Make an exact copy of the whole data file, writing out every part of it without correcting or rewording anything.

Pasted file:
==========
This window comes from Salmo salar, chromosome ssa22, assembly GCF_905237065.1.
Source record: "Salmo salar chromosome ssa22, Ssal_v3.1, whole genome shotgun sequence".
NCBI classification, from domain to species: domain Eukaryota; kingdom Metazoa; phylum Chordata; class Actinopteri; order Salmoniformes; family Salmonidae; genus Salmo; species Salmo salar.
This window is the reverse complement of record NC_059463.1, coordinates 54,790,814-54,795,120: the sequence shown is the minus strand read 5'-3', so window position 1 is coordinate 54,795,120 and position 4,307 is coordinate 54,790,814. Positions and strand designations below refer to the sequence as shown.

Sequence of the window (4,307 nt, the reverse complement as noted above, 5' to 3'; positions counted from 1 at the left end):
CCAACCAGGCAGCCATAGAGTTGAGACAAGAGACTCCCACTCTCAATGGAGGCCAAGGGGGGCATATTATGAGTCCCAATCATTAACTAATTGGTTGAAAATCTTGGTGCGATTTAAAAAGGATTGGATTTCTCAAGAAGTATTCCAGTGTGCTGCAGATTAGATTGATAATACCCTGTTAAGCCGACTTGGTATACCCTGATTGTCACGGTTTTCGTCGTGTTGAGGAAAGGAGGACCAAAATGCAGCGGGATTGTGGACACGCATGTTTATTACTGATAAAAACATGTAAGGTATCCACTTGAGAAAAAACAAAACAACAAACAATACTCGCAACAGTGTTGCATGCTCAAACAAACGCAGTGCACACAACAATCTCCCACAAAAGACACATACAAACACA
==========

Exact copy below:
This window comes from Salmo salar, chromosome ssa22, assembly GCF_905237065.1.
Source record: "Salmo salar chromosome ssa22, Ssal_v3.1, whole genome shotgun sequence".
NCBI classification, from domain to species: domain Eukaryota; kingdom Metazoa; phylum Chordata; class Actinopteri; order Salmoniformes; family Salmonidae; genus Salmo; species Salmo salar.
This window is the reverse complement of record NC_059463.1, coordinates 54,790,814-54,795,120: the sequence shown is the minus strand read 5'-3', so window position 1 is coordinate 54,795,120 and position 4,307 is coordinate 54,790,814. Positions and strand designations below refer to the sequence as shown.

Sequence of the window (4,307 nt, the reverse complement as noted above, 5' to 3'; positions counted from 1 at the left end):
CCAACCAGGCAGCCATAGAGTTGAGACAAGAGACTCCCACTCTCAATGGAGGCCAAGGGGGGCATATTATGAGTCCCAATCATTAACTAATTGGTTGAAAATCTTGGTGCGATTTAAAAAGGATTGGATTTCTCAAGAAGTATTCCAGTGTGCTGCAGATTAGATTGATAATACCCTGTTAAGCCGACTTGGTATACCCTGATTGTCACGGTTTTCGTCGTGTTGAGGAAAGGAGGACCAAAATGCAGCGGGATTGTGGACACGCATGTTTATTACTGATAAAAACATGTAAGGTATCCACTTGAGAAAAAACAAAACAACAAACAATACTCGCAACAGTGTTGCATGCTCAAACAAACGCAGTGCACACAACAATCTCCCACAAAAGACACATACAAACACA